Thu is an 18-year-old teenager from Burma. He lives with his family and works as a migrant day laborer. In fifth grade, Thu was diagnosed with a heart defect, which causes him heart palpitations and joint pain. Recently, while Thu was working, he fell ill as a result of his heart condition. He was taken to a local hospital and from there referred to our medical partner, Burma Children Medical Fund (BCMF). On July 18, Thu will undergo a mitral valve replacement surgery at BCMF's care center, Lampang Hospital. BCMF is asking for $1,500 to cover the cost of Thu's surgery. Thu is looking forward to his treatment and recovery!
Karim is a 46-year-old baker from Cambodia who is married with one son, one daughter, and two grandchildren. Karim enjoys watching the news during his free time. He is also an avid soccer fan. One year ago, Karim developed a cataract in each eye. A cataract is a condition in which the lens of the eye becomes progressively opaque and cloudy. Karim is experiencing blurred vision and extreme sensitivity to light due to this condition. He also has trouble seeing things clearly, recognizing faces, and going anywhere by himself. Karim traveled three hours to reach our medical partner, Children's Surgical Centre (CSC), for treatment. Surgeons at CSC recommended replacing the lenses with artificial ones. On May 17, Karim will receive this procedure, and CSC is requesting $292 to help fund it. Post-surgery, Karim will be able to see clearly again.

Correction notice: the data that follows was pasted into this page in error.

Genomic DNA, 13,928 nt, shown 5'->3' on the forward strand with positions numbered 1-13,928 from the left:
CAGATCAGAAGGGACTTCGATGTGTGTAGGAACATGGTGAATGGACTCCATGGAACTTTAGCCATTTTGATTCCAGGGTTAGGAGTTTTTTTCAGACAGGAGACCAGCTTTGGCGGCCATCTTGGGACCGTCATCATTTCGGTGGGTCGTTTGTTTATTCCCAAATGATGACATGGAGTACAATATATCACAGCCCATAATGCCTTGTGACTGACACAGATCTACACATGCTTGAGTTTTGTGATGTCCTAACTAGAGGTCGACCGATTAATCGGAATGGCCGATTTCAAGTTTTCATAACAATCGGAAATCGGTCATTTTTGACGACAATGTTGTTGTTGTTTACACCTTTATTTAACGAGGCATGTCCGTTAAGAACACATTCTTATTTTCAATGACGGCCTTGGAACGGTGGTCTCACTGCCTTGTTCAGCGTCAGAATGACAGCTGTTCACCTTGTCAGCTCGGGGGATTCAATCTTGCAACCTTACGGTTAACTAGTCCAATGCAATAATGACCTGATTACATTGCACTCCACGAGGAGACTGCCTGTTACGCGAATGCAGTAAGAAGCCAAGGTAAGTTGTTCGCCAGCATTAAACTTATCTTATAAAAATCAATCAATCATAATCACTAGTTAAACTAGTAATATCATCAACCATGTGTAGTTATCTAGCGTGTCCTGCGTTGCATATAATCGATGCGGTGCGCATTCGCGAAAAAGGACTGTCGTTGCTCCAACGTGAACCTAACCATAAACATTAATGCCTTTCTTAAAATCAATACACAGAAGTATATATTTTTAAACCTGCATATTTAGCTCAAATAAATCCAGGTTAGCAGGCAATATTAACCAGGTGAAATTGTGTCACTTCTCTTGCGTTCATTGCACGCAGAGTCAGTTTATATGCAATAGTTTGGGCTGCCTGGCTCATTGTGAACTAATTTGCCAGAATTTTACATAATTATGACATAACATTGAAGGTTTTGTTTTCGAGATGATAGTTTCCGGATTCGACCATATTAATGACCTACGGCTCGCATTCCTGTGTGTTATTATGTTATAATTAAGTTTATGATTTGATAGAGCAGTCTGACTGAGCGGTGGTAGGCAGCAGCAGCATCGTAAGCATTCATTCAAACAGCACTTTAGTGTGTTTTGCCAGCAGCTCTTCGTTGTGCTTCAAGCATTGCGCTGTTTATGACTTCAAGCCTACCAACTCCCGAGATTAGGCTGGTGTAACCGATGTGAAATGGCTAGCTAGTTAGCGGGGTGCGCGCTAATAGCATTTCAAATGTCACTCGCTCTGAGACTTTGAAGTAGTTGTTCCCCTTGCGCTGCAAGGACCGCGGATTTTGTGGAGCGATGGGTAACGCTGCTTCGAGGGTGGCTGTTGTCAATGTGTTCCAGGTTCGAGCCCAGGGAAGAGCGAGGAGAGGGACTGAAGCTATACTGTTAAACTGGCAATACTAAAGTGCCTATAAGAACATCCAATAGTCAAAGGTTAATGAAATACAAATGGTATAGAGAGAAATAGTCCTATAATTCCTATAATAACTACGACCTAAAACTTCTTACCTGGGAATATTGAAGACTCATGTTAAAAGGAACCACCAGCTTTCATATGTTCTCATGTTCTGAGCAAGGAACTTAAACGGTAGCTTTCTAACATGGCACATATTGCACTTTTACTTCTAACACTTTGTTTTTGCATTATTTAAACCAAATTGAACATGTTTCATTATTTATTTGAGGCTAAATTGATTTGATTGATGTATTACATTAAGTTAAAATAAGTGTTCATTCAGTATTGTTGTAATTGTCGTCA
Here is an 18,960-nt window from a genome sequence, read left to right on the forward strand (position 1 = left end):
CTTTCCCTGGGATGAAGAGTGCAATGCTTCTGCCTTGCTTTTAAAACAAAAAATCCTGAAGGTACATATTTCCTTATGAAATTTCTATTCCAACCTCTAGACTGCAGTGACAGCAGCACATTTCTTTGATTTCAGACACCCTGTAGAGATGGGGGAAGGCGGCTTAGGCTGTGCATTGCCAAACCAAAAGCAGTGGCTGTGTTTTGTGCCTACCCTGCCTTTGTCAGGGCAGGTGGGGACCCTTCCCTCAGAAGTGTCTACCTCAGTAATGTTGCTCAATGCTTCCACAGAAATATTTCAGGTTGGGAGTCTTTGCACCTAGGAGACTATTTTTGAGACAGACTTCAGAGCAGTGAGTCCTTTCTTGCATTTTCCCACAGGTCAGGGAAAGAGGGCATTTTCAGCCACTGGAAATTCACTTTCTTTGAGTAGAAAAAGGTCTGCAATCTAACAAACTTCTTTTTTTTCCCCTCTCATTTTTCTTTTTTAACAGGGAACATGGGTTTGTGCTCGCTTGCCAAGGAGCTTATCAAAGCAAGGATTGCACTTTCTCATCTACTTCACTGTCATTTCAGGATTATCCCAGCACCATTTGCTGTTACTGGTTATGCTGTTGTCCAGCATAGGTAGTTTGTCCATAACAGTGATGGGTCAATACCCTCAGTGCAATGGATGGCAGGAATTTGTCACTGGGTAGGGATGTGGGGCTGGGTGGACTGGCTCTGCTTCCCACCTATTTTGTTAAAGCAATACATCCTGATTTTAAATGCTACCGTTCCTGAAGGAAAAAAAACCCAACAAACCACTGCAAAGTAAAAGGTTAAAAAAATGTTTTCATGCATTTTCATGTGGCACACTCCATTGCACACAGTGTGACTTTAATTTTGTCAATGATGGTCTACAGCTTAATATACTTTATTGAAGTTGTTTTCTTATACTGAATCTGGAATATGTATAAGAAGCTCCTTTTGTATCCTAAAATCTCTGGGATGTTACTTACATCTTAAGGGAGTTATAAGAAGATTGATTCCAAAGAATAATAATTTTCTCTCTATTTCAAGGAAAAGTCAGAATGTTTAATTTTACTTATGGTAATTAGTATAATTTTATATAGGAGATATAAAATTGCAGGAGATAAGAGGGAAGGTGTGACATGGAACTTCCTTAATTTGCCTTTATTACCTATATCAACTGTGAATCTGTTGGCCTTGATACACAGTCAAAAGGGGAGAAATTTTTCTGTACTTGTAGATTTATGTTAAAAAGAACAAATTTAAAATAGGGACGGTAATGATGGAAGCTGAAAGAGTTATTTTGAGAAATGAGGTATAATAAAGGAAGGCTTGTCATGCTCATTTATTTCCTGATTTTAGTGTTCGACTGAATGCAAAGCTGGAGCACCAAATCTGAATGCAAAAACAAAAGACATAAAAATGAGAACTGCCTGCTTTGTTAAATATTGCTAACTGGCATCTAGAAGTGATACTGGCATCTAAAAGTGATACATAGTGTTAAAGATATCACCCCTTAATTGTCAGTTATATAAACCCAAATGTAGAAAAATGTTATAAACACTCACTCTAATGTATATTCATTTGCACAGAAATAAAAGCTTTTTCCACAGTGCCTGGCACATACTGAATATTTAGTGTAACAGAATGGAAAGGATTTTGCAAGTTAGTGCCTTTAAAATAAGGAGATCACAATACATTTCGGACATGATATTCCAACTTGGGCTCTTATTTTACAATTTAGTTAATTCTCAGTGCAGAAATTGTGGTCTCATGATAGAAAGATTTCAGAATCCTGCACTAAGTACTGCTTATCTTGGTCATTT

Then is a 70-year-old married woman who has four daughters and three sons. She likes to watch TV and look after her grandchildren in her free time. Diabetes has caused necrosis, or tissue death, in Then's left foot. She went to a hospital in Vietnam, but her symptoms did not improve. It is difficult for Then to walk, and she is in pain. The hospital referred Then to our medical partner, Children's Surgical Centre (CSC). She traveled four hours with her daughter to reach CSC for treatment. Surgeons at CSC will perform an amputation surgery on her left leg. Her treatment is scheduled for February 24. CSC is requesting $446 to help fund this treatment, as Then cannot afford it on her own. This procedure will help ease her pain and allow her to walk easily again.